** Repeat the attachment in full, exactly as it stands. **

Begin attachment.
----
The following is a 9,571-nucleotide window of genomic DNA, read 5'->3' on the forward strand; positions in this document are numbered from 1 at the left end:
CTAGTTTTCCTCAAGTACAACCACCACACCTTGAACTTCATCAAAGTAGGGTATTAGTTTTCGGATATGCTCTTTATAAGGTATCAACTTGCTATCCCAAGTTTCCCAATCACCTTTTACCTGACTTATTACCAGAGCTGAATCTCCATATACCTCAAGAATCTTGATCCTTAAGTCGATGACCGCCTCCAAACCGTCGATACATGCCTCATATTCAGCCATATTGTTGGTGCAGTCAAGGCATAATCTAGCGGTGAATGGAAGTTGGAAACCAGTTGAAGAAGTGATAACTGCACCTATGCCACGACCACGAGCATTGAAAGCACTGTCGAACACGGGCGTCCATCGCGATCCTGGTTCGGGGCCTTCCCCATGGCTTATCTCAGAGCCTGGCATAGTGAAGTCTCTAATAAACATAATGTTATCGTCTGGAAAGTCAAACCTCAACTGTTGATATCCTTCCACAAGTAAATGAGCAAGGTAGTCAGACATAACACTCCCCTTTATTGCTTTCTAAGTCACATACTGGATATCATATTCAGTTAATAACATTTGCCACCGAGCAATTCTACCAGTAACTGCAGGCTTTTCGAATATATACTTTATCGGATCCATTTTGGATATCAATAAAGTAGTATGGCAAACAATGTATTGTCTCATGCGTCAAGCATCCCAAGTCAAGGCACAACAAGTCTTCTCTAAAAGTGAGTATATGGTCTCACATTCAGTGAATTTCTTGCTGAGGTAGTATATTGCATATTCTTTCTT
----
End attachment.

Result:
The following is a 9,571-nucleotide window of genomic DNA, read 5'->3' on the forward strand; positions in this document are numbered from 1 at the left end:
CTAGTTTTCCTCAAGTACAACCACCACACCTTGAACTTCATCAAAGTAGGGTATTAGTTTTCGGATATGCTCTTTATAAGGTATCAACTTGCTATCCCAAGTTTCCCAATCACCTTTTACCTGACTTATTACCAGAGCTGAATCTCCATATACCTCAAGAATCTTGATCCTTAAGTCGATGACCGCCTCCAAACCGTCGATACATGCCTCATATTCAGCCATATTGTTGGTGCAGTCAAGGCATAATCTAGCGGTGAATGGAAGTTGGAAACCAGTTGAAGAAGTGATAACTGCACCTATGCCACGACCACGAGCATTGAAAGCACTGTCGAACACGGGCGTCCATCGCGATCCTGGTTCGGGGCCTTCCCCATGGCTTATCTCAGAGCCTGGCATAGTGAAGTCTCTAATAAACATAATGTTATCGTCTGGAAAGTCAAACCTCAACTGTTGATATCCTTCCACAAGTAAATGAGCAAGGTAGTCAGACATAACACTCCCCTTTATTGCTTTCTAAGTCACATACTGGATATCATATTCAGTTAATAACATTTGCCACCGAGCAATTCTACCAGTAACTGCAGGCTTTTCGAATATATACTTTATCGGATCCATTTTGGATATCAATAAAGTAGTATGGCAAACAATGTATTGTCTCATGCGTCAAGCATCCCAAGTCAAGGCACAACAAGTCTTCTCTAAAAGTGAGTATATGGTCTCACATTCAGTGAATTTCTTGCTGAGGTAGTATATTGCATATTCTTTCTT